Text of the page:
Florida is well known for its strong “stand your ground” laws. Under these laws, citizens are justified in using force to protect themselves from an imminent threat. It doesn’t matter if the threat is coming from a stranger or a family member. If you believe your life is in immediate danger, you can fight the attacker off. The key to this defense, however, is being able to provide evidence of the imminent threat to prove that your actions were justified. This is not easy to do when facing charges of domestic violence.
What Really Happened?
Florida courts are sympathetic towards victims of abuse, particularly female victims. When a dispute escalates to the level of involving law enforcement, what happened often comes down to a “he said/she said” situation. If the woman shows clear signs of injury and claims she was attacked, she is often believed over a male partner. The facts of the case may be that she came after you with a knife, and you knocked her down to protect yourself, but without evidence such as eyewitness testimony or surveillance video footage, it will be hard to prove.
Risks of a Self-Defense Argument
Arguing self-defense can be risky because, in order to claim you were defending yourself, you have to admit that you were there, there was a fight, and you caused the accuser’s injuries. When claiming self-defense, the burden is on you and your attorney to prove the following:
You Faced An Imminent Threat
This is the hardest piece to prove. If your accuser is smaller and weaker than you, it will be hard to prove that you truly felt threatened. However, if you can prove she had a weapon, your self-defense claim will be more likely to succeed.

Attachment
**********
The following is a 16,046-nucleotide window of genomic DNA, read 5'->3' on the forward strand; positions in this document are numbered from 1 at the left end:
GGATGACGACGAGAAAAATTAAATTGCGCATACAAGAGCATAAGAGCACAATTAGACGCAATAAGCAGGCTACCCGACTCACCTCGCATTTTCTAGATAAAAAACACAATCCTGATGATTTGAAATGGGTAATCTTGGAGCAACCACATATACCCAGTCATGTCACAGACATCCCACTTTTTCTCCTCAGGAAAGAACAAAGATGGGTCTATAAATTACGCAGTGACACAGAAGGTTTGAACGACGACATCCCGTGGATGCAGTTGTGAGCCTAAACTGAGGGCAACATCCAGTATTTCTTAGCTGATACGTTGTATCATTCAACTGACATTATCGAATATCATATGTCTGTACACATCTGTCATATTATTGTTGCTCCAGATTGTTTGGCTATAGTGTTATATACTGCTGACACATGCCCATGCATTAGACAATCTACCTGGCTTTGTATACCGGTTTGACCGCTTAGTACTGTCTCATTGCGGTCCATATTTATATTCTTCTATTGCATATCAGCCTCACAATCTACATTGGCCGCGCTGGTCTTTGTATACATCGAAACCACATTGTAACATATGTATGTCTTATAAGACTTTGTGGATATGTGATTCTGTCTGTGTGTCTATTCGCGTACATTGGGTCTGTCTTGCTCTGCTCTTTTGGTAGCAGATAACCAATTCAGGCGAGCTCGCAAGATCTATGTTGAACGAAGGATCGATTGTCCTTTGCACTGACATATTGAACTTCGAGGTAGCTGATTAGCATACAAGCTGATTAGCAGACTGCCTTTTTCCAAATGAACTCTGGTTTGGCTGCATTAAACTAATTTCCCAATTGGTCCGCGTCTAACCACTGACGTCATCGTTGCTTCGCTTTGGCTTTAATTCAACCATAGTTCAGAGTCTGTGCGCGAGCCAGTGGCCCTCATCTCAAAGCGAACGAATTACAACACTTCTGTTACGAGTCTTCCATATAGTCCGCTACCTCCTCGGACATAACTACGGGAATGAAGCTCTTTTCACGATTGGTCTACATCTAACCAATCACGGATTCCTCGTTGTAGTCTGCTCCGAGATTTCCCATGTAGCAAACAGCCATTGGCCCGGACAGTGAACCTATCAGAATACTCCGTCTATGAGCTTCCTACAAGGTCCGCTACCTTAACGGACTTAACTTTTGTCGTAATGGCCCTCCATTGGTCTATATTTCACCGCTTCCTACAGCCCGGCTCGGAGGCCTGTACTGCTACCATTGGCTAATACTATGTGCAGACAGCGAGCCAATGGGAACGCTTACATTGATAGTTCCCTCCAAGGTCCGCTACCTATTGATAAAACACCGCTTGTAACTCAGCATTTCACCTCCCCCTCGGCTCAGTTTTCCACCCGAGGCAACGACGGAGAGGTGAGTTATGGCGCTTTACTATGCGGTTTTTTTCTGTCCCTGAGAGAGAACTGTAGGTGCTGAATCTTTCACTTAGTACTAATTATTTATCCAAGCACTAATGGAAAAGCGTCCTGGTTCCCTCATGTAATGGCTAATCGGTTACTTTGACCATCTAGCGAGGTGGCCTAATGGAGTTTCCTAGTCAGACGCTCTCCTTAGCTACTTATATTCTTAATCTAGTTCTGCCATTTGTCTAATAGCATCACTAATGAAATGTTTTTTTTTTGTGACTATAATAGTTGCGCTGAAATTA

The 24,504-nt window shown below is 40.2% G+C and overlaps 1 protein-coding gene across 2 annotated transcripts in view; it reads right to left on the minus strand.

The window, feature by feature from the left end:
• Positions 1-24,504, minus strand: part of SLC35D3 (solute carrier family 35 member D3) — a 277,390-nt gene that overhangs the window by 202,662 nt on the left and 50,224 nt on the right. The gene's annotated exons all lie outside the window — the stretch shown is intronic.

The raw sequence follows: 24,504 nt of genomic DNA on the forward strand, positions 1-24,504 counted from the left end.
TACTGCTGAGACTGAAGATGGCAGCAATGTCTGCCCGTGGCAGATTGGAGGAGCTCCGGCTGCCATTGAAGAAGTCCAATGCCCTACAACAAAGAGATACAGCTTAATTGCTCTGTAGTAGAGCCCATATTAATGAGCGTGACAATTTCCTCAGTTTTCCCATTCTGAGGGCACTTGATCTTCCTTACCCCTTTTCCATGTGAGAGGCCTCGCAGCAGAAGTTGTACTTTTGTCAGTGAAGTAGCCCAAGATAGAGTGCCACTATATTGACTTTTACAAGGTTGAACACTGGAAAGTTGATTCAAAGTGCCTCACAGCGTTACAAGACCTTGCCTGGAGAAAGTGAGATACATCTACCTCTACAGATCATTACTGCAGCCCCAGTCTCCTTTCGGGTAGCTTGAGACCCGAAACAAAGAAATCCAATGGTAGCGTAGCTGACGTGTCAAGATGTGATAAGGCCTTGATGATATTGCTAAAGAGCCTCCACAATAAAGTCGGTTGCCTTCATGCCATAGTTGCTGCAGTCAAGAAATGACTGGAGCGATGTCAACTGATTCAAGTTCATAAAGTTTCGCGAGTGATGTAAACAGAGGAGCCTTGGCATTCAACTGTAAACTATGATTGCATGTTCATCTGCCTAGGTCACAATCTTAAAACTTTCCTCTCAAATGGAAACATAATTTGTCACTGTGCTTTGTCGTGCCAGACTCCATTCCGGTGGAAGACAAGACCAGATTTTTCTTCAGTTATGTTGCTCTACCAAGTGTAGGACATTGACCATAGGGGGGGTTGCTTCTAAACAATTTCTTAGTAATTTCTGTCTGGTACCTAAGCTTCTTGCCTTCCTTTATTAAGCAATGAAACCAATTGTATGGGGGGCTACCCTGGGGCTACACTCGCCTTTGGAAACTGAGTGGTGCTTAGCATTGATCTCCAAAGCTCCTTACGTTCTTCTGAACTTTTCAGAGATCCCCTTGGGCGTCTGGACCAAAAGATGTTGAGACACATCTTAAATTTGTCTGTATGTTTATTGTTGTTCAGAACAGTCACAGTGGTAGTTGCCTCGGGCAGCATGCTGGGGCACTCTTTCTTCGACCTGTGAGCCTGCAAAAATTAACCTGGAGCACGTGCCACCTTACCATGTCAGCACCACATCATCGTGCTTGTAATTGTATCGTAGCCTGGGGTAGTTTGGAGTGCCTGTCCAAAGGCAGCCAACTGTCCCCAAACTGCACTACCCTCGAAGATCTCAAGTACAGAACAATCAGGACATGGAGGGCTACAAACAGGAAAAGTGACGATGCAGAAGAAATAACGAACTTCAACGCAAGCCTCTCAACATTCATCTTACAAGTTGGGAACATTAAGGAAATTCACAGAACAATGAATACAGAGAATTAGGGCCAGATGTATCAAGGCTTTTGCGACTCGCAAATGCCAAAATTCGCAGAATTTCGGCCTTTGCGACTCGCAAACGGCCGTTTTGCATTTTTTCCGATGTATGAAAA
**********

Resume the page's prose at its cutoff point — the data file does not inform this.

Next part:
A Reasonable Person Would Have Done The Same Thing
If the accuser was seriously injured, you would have to show that your response was reasonable, given the circumstances. Any evidence that you continued to injure your partner after the imminent threat was stopped will hurt your defense.
You Did Not Provoke The Original Threat
If you did something to provoke the attack that you then had to defend yourself against, your self-defense argument would likely be defeated. For example, if you violated a restraining order to visit your partner, claiming self-defense would not make sense.
Without strong, irrefutable evidence on your side, a self-defense argument may not be the way to go when you are charged with domestic violence.
Have You Been Accused Of Domestic Violence In Florida?
You and your partner may not be at a good point in your relationship right now, but if your partner takes that a step further by accusing you of domestic violence, you need to fight back to protect your freedom. If you are frustrated about a domestic violence charge that is disrupting your life you need to speak with an experienced domestic violence defense attorney as soon as possible. Contact me online or call my Miami office directly at 305.707.7345.
I also recommend that you download a free copy of our special report "He Said, She Said: Three Mistakes That Can Destroy Your Domestic Violence Case In Florida". The sooner we talk, the sooner we will be able to help you fight the charges that could change your life forever.